Gehenna Where Death Lives (2016) Review

Gehenna Where Death Lives (2016) represents an absolute rock-bottom among trashy low-budget horrors, made by talentless filmmakers.

I believe it’s safe to assume that “Gehenna: Where Death Lives” is not on the watchlist of the vast majority of film buffs. Heck, I don’t know which synapse in my brain froze for a second and made me watch it. However, since I did waste my time, why not have some fun at least and let the hate flow.

What is Gehenna: Where Death Lives (2016) about?

Hiroshi Katagiri’s film follows a bunch of employees of some random (I’m pretty sure it remains nameless) company travels to Saipan in Phillipines. When the group stumbles upon a secret tomb, the drive to explore is stronger than fear of what could be encountered there. Once they enter the forgotten sanctuary, things get rough.

In the beginning of Gehenna: Where Death Lives (2016), Katagiri showcases an old man (speaking pidgin Spanish) who is tortured by a bunch of locals. It appears to be a strange ritual, which ends with the shaman peeling off the man’s face. That’s a pretty graphic kick-off, but as Alfred Hitchcock said, a film should start with an avalanche.

We then quickly jump to the modern times. Only then director Hiroshi Katagiri introduces the protagonists. This is a motley crew of Z-list actors, who struggle whenever a second of silence creeps around the corner. Among them is a corny camera man, a loser, who got lost on his way to the set of American Pie, a show-off type who speaks Japanese in order to get laid and a blonde girl, who is between being corporate and a tourist. The party is also joined by a grumbling guy with a beard and a local, chubby guide, whom will be given a special treatment in this article.

The only common ground for these characters is their hardwired shallowness

gehenna movie cultural hater

I’m deliberately describing all of these characters, to pinpoint the mess introduced right from the start in Gehenna: Where Death Lives (2016). Katagiri’s goal was to bring in a lot of varying characters, who would ornament this lackluster story, and add some degree of colorfulness to it. But all things considered, they’re nothing else but a nightmare to follow. Almost all of the dialogues are painful to listen to, because none of these actors can deliver the lines with even half-baked confidence. Without proper character development either, they’re even less than the usual fodder meat designed in every other horror movie.

Nonetheless, acting is just a percent of what’s bad in Gehenna: Where Death Lives (2016)

The main problem of Katagiri’s film is that it’s not scary. At all. It draws a lot from other horror siblings, yet this flick fails miserably to extract “the cool” things. It’s like taking several spices and ingredients to make a unique sauce and then pouring a liter of water into the pot. Sounds good, doesn’t work.

Which films inspired Katagiri in particular? Spanish Rec (2007) and its sequels for starters, then Catacombs (2007), The Descent (2005)… and a few more labyrinth/tunnel-themed movies. The point is that Katagiri doesn’t bother to have his own style. The light and shadow orchestra is boring, copying everything that the genre has known for years. The soundtrack is bland, the plot chaotic. And even despite the unnerving setting – with catacombs and monsters lurking from the inside – Gehenna: Where Death Lives (2016) can’t spark even one genuinely frightening moment.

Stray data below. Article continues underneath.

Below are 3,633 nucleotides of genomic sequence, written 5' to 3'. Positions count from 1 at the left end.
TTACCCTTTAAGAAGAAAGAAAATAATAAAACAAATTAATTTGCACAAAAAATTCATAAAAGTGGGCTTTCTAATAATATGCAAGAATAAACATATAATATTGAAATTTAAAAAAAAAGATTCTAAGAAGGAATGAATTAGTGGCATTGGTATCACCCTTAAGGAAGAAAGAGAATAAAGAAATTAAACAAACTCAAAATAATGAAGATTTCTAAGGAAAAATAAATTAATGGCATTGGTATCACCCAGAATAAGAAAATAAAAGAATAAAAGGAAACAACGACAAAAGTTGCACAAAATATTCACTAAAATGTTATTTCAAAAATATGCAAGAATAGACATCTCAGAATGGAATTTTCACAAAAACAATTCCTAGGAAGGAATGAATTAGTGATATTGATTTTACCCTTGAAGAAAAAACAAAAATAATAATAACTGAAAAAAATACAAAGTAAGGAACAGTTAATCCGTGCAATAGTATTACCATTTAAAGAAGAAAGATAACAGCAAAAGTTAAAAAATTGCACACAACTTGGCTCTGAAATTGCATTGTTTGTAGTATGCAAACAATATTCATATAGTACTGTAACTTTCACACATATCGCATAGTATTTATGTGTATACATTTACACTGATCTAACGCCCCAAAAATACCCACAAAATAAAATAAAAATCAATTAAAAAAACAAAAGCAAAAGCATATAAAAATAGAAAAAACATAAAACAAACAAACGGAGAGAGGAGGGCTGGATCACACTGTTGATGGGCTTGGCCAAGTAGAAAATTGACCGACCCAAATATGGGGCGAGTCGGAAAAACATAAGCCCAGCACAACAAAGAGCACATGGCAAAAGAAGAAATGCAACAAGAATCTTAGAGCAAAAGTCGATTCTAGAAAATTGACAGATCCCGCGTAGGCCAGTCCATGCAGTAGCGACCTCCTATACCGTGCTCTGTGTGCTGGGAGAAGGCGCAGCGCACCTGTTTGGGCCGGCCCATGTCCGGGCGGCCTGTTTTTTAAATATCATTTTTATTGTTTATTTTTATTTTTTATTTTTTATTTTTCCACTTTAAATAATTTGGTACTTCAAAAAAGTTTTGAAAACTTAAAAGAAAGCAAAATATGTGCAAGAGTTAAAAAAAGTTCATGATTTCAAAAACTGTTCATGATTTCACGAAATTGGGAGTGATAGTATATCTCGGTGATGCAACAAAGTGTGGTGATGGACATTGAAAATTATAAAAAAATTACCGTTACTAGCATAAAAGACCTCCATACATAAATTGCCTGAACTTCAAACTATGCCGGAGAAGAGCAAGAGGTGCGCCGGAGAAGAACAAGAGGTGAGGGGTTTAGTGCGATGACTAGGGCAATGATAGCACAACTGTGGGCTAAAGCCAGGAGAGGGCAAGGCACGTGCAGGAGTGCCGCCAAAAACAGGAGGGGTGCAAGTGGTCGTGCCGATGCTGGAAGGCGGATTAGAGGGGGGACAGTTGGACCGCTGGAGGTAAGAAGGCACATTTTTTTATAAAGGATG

Even the creature the audience should fear (played by Doug Jones… yes, the water creature from “The Shape Of Water) is laughable, as it crawls in the darkness or popping out of nowhere.

Read about the 10 most expected horror movies in 2018.

On top of things comes the anti-climactic character played by Sean Sprawling


Finally, there is our moustache-y guide, who deserves special applause. Sean Sprawling, the actor playing the character, is the most solid material for a Razzie in years. The levels of cringe that Sprawling has achieved in Gehenna: Where Death Lives (2016) are simply outstanding. Every time he appeared on the screen – whenever he was possessed, naked or just being himself – I was left speechless. Each line, each gesture – it all seemed so uncomfortable, like in a bad, bad sitcom.

Gehenna is what the audience goes through while watching this pile of crap. I tortured myself so that you can limit your torments to reading my review. And believe, this is nothing compared to what Katagiri has up his sleeve. If that’s the way he debuted, we might be seeing a new trash-horror king rising.

Gehenna: Where Death Lives (2016) – Culturally Hated or Loved?

An atrocious exercise in copy-and-paste from many other films, this particular flick has a deeply one-note, cheap quality to it. Avoid at all costs.

Hate Grade: 8/10

Director: Hiroshi Katagiri

Writer: Hiroshi Katagiri, Brad Palmer, Nathan Long

Cast: Doug Jones, Eva Swan, Lance Henriksen, Justin Gordon

Music: Yuan Liu

Cinematographer: Yohei Tateishi

If you liked Gehenna: Where Death Lives (2016), here’s a few better films to watch:

  • Rec (2007) – a found footage classic, which nails the “in medias res” pattern,
  • The Tunnel (2011) – another found footage flick, which has the similar vibe of exploring dark mazes filled with dark entities,

Share your thoughts

This site uses Akismet to reduce spam. Learn how your comment data is processed.